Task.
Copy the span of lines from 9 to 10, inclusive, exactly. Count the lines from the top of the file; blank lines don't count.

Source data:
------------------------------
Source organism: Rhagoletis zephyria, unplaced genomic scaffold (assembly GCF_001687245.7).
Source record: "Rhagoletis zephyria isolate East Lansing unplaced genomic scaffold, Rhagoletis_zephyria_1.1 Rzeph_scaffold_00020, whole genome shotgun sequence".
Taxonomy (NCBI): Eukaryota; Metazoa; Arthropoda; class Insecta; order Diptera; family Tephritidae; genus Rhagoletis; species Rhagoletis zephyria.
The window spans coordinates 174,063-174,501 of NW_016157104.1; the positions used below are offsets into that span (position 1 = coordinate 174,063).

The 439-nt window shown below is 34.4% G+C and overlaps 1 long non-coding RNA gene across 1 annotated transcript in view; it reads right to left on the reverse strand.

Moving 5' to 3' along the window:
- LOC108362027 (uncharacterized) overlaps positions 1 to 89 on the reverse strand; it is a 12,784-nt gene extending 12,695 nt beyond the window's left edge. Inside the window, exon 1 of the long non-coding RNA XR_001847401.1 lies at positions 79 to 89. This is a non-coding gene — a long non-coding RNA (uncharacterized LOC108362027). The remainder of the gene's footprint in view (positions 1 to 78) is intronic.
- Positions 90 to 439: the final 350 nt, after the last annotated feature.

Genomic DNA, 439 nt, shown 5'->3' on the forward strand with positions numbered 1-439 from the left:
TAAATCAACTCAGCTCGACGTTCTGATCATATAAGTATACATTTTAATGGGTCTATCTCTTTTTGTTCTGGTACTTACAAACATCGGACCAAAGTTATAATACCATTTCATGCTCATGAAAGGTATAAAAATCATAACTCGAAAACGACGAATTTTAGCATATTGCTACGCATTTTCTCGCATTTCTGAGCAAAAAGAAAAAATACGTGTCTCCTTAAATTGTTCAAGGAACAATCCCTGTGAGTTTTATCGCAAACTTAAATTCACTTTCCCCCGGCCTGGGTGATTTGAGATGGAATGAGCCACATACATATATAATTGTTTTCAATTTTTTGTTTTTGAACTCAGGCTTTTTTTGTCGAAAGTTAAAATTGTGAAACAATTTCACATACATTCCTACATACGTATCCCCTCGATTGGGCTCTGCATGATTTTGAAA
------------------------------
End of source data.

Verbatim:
Genomic DNA, 439 nt, shown 5'->3' on the forward strand with positions numbered 1-439 from the left:
TAAATCAACTCAGCTCGACGTTCTGATCATATAAGTATACATTTTAATGGGTCTATCTCTTTTTGTTCTGGTACTTACAAACATCGGACCAAAGTTATAATACCATTTCATGCTCATGAAAGGTATAAAAATCATAACTCGAAAACGACGAATTTTAGCATATTGCTACGCATTTTCTCGCATTTCTGAGCAAAAAGAAAAAATACGTGTCTCCTTAAATTGTTCAAGGAACAATCCCTGTGAGTTTTATCGCAAACTTAAATTCACTTTCCCCCGGCCTGGGTGATTTGAGATGGAATGAGCCACATACATATATAATTGTTTTCAATTTTTTGTTTTTGAACTCAGGCTTTTTTTGTCGAAAGTTAAAATTGTGAAACAATTTCACATACATTCCTACATACGTATCCCCTCGATTGGGCTCTGCATGATTTTGAAA